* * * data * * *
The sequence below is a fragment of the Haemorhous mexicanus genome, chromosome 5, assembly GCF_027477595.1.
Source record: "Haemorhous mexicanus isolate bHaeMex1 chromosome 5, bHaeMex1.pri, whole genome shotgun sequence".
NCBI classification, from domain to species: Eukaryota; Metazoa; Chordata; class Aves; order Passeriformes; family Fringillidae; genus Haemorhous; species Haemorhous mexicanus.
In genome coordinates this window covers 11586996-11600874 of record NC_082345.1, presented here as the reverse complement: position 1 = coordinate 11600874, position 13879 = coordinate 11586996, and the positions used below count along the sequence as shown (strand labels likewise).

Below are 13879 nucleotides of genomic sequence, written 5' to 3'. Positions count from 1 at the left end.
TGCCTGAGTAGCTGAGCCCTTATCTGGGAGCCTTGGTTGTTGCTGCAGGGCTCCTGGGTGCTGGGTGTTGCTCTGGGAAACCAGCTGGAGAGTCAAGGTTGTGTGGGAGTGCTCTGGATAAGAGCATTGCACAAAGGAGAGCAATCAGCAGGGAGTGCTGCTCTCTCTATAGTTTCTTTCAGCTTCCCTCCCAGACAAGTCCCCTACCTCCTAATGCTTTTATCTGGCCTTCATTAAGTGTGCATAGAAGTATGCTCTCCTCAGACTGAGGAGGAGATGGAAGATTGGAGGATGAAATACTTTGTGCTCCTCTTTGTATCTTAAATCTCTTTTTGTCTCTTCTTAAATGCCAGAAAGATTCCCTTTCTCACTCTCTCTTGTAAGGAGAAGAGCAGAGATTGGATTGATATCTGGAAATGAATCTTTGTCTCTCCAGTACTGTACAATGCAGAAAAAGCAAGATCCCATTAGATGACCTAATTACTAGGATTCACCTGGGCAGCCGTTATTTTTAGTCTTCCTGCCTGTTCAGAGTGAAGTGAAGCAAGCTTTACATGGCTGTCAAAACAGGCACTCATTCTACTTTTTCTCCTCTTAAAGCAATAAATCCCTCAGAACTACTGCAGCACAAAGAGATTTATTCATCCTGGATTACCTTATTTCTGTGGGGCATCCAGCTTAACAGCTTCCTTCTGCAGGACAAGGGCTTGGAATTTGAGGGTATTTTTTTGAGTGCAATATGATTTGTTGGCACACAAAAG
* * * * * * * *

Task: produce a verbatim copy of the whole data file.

The sequence below is a fragment of the Haemorhous mexicanus genome, chromosome 5, assembly GCF_027477595.1.
Source record: "Haemorhous mexicanus isolate bHaeMex1 chromosome 5, bHaeMex1.pri, whole genome shotgun sequence".
NCBI classification, from domain to species: Eukaryota; Metazoa; Chordata; class Aves; order Passeriformes; family Fringillidae; genus Haemorhous; species Haemorhous mexicanus.
In genome coordinates this window covers 11586996-11600874 of record NC_082345.1, presented here as the reverse complement: position 1 = coordinate 11600874, position 13879 = coordinate 11586996, and the positions used below count along the sequence as shown (strand labels likewise).

Below are 13879 nucleotides of genomic sequence, written 5' to 3'. Positions count from 1 at the left end.
TGCCTGAGTAGCTGAGCCCTTATCTGGGAGCCTTGGTTGTTGCTGCAGGGCTCCTGGGTGCTGGGTGTTGCTCTGGGAAACCAGCTGGAGAGTCAAGGTTGTGTGGGAGTGCTCTGGATAAGAGCATTGCACAAAGGAGAGCAATCAGCAGGGAGTGCTGCTCTCTCTATAGTTTCTTTCAGCTTCCCTCCCAGACAAGTCCCCTACCTCCTAATGCTTTTATCTGGCCTTCATTAAGTGTGCATAGAAGTATGCTCTCCTCAGACTGAGGAGGAGATGGAAGATTGGAGGATGAAATACTTTGTGCTCCTCTTTGTATCTTAAATCTCTTTTTGTCTCTTCTTAAATGCCAGAAAGATTCCCTTTCTCACTCTCTCTTGTAAGGAGAAGAGCAGAGATTGGATTGATATCTGGAAATGAATCTTTGTCTCTCCAGTACTGTACAATGCAGAAAAAGCAAGATCCCATTAGATGACCTAATTACTAGGATTCACCTGGGCAGCCGTTATTTTTAGTCTTCCTGCCTGTTCAGAGTGAAGTGAAGCAAGCTTTACATGGCTGTCAAAACAGGCACTCATTCTACTTTTTCTCCTCTTAAAGCAATAAATCCCTCAGAACTACTGCAGCACAAAGAGATTTATTCATCCTGGATTACCTTATTTCTGTGGGGCATCCAGCTTAACAGCTTCCTTCTGCAGGACAAGGGCTTGGAATTTGAGGGTATTTTTTTGAGTGCAATATGATTTGTTGGCACACAAAAG